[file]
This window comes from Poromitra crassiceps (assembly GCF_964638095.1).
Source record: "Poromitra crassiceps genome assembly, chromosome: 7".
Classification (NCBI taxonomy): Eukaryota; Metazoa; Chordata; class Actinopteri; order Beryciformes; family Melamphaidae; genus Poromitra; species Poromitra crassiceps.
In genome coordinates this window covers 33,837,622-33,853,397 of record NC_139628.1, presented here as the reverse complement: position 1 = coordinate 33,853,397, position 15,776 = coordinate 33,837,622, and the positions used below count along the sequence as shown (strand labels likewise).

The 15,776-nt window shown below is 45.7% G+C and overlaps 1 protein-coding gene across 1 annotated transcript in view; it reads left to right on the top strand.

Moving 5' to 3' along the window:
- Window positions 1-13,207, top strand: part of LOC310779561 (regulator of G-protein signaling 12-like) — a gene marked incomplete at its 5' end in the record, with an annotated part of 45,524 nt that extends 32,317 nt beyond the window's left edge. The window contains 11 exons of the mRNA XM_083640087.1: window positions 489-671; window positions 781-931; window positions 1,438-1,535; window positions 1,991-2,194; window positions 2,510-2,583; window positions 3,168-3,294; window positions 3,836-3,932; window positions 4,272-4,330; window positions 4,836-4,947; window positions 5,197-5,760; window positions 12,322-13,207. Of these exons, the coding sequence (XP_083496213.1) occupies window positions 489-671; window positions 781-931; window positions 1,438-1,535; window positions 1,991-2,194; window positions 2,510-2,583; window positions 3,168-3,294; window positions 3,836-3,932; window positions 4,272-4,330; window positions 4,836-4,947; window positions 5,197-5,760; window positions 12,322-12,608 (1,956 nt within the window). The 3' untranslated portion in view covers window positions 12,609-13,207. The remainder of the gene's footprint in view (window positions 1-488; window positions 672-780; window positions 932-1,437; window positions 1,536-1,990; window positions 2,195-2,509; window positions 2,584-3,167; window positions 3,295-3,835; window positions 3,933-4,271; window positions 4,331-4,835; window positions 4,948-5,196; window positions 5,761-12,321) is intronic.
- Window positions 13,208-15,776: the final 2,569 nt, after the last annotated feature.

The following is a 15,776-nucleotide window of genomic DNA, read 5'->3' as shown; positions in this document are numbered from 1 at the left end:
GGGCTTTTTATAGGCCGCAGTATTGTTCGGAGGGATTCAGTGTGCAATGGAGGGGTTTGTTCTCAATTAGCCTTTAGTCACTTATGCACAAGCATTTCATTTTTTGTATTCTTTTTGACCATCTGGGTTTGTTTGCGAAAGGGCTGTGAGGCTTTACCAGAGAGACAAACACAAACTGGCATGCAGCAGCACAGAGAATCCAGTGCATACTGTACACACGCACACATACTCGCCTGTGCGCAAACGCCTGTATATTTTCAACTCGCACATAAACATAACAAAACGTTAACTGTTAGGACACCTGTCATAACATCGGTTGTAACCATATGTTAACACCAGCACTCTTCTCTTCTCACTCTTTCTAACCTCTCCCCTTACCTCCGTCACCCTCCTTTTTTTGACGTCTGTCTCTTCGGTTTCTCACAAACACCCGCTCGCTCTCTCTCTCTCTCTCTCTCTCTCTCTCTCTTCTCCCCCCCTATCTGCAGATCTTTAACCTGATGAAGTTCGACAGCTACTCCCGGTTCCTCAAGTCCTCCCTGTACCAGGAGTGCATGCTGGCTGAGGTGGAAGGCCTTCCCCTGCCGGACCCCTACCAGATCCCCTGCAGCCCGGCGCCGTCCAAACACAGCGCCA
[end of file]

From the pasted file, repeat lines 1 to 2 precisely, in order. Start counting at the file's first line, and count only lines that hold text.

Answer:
This window comes from Poromitra crassiceps (assembly GCF_964638095.1).
Source record: "Poromitra crassiceps genome assembly, chromosome: 7".